1

I've created a systemd user service to run a duplicity backup job once a day at 17:00 broadly based on an article in Fedora Magazine. I'm running Fedora 28 with the Gnome desktop. My systemd timer config is:

[Unit]
Description=daily-backup timer

[Timer]
OnCalendar=*-*-* 17:00:00
Unit=daily-backup.service
Persistent=true

[Install]
WantedBy=default.target

This works well except in the case where the machine was switched off when the backup was due to run. The next time I login, the persistent option ensures the backup runs immediately. Unfortunately the backup script fails at this point because the script tries to run before the user session is active. The backup script starts by trying to mount the backup disk if its not already mounted:

#!/usr/bin/env bash

USER=$(whoami)
MOUNTPOINT="/run/media/$USER/$2"
DEVICE=$(blkid -l -o device -t LABEL="$2")

if [ ! -d "$MOUNTPOINT" ]; then
    gio mount --device $DEVICE
fi

# Call duplicity...

It appears, however, that until the user session is active, the script cannot mount the disk. I can work around this by polling for an active session, but this is a crude solution to the problem:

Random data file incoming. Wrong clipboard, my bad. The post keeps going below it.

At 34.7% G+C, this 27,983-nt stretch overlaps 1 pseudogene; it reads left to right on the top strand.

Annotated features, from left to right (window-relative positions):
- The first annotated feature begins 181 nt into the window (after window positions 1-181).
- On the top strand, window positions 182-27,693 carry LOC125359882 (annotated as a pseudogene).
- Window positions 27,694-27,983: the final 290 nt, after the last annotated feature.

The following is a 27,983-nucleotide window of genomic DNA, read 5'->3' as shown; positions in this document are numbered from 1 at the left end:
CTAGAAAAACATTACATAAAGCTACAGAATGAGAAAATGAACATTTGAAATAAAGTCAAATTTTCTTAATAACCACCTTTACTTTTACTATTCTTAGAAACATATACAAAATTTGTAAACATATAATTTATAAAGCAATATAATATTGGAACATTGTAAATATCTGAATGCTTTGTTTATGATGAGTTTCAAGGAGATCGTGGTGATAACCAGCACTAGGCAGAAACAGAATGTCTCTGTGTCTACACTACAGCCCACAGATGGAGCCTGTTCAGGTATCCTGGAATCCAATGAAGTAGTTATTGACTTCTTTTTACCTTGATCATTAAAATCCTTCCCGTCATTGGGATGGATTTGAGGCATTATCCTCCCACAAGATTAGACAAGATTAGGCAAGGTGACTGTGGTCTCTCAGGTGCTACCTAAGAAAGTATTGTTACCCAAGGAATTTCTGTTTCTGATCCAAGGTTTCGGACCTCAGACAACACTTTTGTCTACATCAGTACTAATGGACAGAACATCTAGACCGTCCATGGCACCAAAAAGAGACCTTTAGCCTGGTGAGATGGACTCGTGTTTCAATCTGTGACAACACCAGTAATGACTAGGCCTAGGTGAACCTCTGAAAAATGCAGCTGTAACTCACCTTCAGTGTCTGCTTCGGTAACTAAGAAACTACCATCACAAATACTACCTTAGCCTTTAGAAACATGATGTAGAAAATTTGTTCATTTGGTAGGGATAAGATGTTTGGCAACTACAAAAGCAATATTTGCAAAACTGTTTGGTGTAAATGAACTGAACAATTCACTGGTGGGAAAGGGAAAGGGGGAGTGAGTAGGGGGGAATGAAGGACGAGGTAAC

#!/usr/bin/env bash

USER=$(whoami)
MOUNTPOINT="/run/media/$USER/$2"
DEVICE=$(blkid -l -o device -t LABEL="$2")

# Poll for an active session
for i in {1..30}
do
    SESSION_STATE=$(loginctl show-user "$USER" -p State --value)
    [ "$SESSION_STATE" != "active" ] && sleep 1s || break
done

if [ ! -d "$MOUNTPOINT" ]; then
    gio mount --device $DEVICE
fi

It seems like there should be a way to configure my systemd user service to require an active user session but I've been unable to work out how to do that. Does anyone know if this is possible?

  • I don't know. Have you considered adding the disk to /etc/fstab with options noauto,user? That should allow mount as any unprivileged user. This is assuming the disk isn't encrypted or something, and that the technically more lax security wouldn't bother you. I haven't tested whether you have to use mount, or whether gio mount / the udisks backend are then smart enough to let you do it from an inactive session. – sourcejedi May 8 '18 at 16:23
  • You're mixing things that shouldn't be mixed. If your cron job depends on a mount, the script shouldn't try to do the mount, systemd should do it. And then if you want the mount to auto start on a user session, that shouldn't be part of the cron job at all. That should be configuration of the mount unit (or auto-start the cron and have the systemd dependency auto-start the mount). Then you can configure your cron unit to depend on the mount unit. Once all this is cleaned up it should work. Don't have time to write a full answer right now, but this might get you in the right direction. – Patrick May 8 '18 at 17:03
  • 1